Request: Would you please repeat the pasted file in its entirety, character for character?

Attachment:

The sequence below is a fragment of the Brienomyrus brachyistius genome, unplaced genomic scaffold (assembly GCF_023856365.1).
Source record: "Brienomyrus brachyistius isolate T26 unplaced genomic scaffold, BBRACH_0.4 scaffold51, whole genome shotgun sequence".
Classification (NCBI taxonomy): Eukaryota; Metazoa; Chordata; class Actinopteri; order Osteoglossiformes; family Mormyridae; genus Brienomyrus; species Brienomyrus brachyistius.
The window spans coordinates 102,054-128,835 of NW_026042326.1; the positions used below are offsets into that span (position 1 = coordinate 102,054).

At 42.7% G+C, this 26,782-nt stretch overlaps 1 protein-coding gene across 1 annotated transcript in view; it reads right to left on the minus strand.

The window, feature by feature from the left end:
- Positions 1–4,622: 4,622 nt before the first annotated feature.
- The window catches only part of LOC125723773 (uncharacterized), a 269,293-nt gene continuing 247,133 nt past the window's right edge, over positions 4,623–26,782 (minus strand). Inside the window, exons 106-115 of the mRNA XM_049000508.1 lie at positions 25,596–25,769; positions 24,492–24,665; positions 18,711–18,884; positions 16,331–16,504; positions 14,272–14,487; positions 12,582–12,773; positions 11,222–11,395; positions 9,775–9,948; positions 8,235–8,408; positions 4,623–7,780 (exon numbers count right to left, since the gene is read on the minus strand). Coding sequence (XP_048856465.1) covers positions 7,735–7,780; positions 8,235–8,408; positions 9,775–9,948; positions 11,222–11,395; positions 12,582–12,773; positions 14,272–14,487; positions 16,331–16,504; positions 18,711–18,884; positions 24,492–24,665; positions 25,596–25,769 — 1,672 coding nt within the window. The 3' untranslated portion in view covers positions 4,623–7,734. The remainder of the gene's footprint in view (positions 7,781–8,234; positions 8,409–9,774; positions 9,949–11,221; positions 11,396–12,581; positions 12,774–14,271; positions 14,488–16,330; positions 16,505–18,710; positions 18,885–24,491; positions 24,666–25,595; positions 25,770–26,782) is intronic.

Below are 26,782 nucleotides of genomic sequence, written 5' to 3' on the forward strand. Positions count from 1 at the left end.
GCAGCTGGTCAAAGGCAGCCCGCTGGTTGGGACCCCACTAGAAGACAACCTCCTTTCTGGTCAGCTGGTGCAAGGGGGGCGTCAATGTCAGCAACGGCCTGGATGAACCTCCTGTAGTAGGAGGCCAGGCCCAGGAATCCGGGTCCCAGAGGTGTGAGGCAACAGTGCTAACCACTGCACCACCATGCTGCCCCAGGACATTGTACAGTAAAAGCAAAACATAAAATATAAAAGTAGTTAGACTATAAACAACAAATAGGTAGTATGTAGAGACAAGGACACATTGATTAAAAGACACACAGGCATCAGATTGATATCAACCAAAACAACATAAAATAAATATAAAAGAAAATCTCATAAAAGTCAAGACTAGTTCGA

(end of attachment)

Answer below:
The sequence below is a fragment of the Brienomyrus brachyistius genome, unplaced genomic scaffold (assembly GCF_023856365.1).
Source record: "Brienomyrus brachyistius isolate T26 unplaced genomic scaffold, BBRACH_0.4 scaffold51, whole genome shotgun sequence".
Classification (NCBI taxonomy): Eukaryota; Metazoa; Chordata; class Actinopteri; order Osteoglossiformes; family Mormyridae; genus Brienomyrus; species Brienomyrus brachyistius.
The window spans coordinates 102,054-128,835 of NW_026042326.1; the positions used below are offsets into that span (position 1 = coordinate 102,054).

At 42.7% G+C, this 26,782-nt stretch overlaps 1 protein-coding gene across 1 annotated transcript in view; it reads right to left on the minus strand.

The window, feature by feature from the left end:
- Positions 1–4,622: 4,622 nt before the first annotated feature.
- The window catches only part of LOC125723773 (uncharacterized), a 269,293-nt gene continuing 247,133 nt past the window's right edge, over positions 4,623–26,782 (minus strand). Inside the window, exons 106-115 of the mRNA XM_049000508.1 lie at positions 25,596–25,769; positions 24,492–24,665; positions 18,711–18,884; positions 16,331–16,504; positions 14,272–14,487; positions 12,582–12,773; positions 11,222–11,395; positions 9,775–9,948; positions 8,235–8,408; positions 4,623–7,780 (exon numbers count right to left, since the gene is read on the minus strand). Coding sequence (XP_048856465.1) covers positions 7,735–7,780; positions 8,235–8,408; positions 9,775–9,948; positions 11,222–11,395; positions 12,582–12,773; positions 14,272–14,487; positions 16,331–16,504; positions 18,711–18,884; positions 24,492–24,665; positions 25,596–25,769 — 1,672 coding nt within the window. The 3' untranslated portion in view covers positions 4,623–7,734. The remainder of the gene's footprint in view (positions 7,781–8,234; positions 8,409–9,774; positions 9,949–11,221; positions 11,396–12,581; positions 12,774–14,271; positions 14,488–16,330; positions 16,505–18,710; positions 18,885–24,491; positions 24,666–25,595; positions 25,770–26,782) is intronic.

Below are 26,782 nucleotides of genomic sequence, written 5' to 3' on the forward strand. Positions count from 1 at the left end.
GCAGCTGGTCAAAGGCAGCCCGCTGGTTGGGACCCCACTAGAAGACAACCTCCTTTCTGGTCAGCTGGTGCAAGGGGGGCGTCAATGTCAGCAACGGCCTGGATGAACCTCCTGTAGTAGGAGGCCAGGCCCAGGAATCCGGGTCCCAGAGGTGTGAGGCAACAGTGCTAACCACTGCACCACCATGCTGCCCCAGGACATTGTACAGTAAAAGCAAAACATAAAATATAAAAGTAGTTAGACTATAAACAACAAATAGGTAGTATGTAGAGACAAGGACACATTGATTAAAAGACACACAGGCATCAGATTGATATCAACCAAAACAACATAAAATAAATATAAAAGAAAATCTCATAAAAGTCAAGACTAGTTCGA